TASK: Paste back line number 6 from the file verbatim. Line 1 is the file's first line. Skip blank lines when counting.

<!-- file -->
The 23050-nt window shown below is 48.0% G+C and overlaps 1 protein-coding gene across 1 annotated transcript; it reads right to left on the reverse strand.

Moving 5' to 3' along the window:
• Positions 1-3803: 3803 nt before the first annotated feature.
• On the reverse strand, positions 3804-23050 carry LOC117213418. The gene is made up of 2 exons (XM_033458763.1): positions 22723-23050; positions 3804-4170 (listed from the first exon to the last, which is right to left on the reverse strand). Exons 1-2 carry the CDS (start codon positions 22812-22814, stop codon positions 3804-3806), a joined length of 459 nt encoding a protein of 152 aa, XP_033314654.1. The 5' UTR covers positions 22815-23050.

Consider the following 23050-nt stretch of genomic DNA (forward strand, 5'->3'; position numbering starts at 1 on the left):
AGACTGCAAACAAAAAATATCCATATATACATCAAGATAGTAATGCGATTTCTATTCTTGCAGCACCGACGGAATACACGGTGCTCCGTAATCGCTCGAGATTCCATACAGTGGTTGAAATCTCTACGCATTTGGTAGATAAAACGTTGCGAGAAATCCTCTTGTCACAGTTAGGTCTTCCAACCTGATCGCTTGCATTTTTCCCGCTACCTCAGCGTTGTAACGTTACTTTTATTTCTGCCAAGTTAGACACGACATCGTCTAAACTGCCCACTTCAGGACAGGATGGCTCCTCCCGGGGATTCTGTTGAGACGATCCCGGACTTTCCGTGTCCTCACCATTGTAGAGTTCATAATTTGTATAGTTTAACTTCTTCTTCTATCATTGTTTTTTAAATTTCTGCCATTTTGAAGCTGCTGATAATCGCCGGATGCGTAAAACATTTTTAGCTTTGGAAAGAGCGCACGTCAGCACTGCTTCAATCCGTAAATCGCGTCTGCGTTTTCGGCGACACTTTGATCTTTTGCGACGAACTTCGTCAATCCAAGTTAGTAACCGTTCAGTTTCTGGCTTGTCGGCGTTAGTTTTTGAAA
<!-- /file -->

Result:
AGACTGCAAACAAAAAATATCCATATATACATCAAGATAGTAATGCGATTTCTATTCTTGCAGCACCGACGGAATACACGGTGCTCCGTAATCGCTCGAGATTCCATACAGTGGTTGAAATCTCTACGCATTTGGTAGATAAAACGTTGCGAGAAATCCTCTTGTCACAGTTAGGTCTTCCAACCTGATCGCTTGCATTTTTCCCGCTACCTCAGCGTTGTAACGTTACTTTTATTTCTGCCAAGTTAGACACGACATCGTCTAAACTGCCCACTTCAGGACAGGATGGCTCCTCCCGGGGATTCTGTTGAGACGATCCCGGACTTTCCGTGTCCTCACCATTGTAGAGTTCATAATTTGTATAGTTTAACTTCTTCTTCTATCATTGTTTTTTAAATTTCTGCCATTTTGAAGCTGCTGATAATCGCCGGATGCGTAAAACATTTTTAGCTTTGGAAAGAGCGCACGTCAGCACTGCTTCAATCCGTAAATCGCGTCTGCGTTTTCGGCGACACTTTGATCTTTTGCGACGAACTTCGTCAATCCAAGTTAGTAACCGTTCAGTTTCTGGCTTGTCGGCGTTAGTTTTTGAAA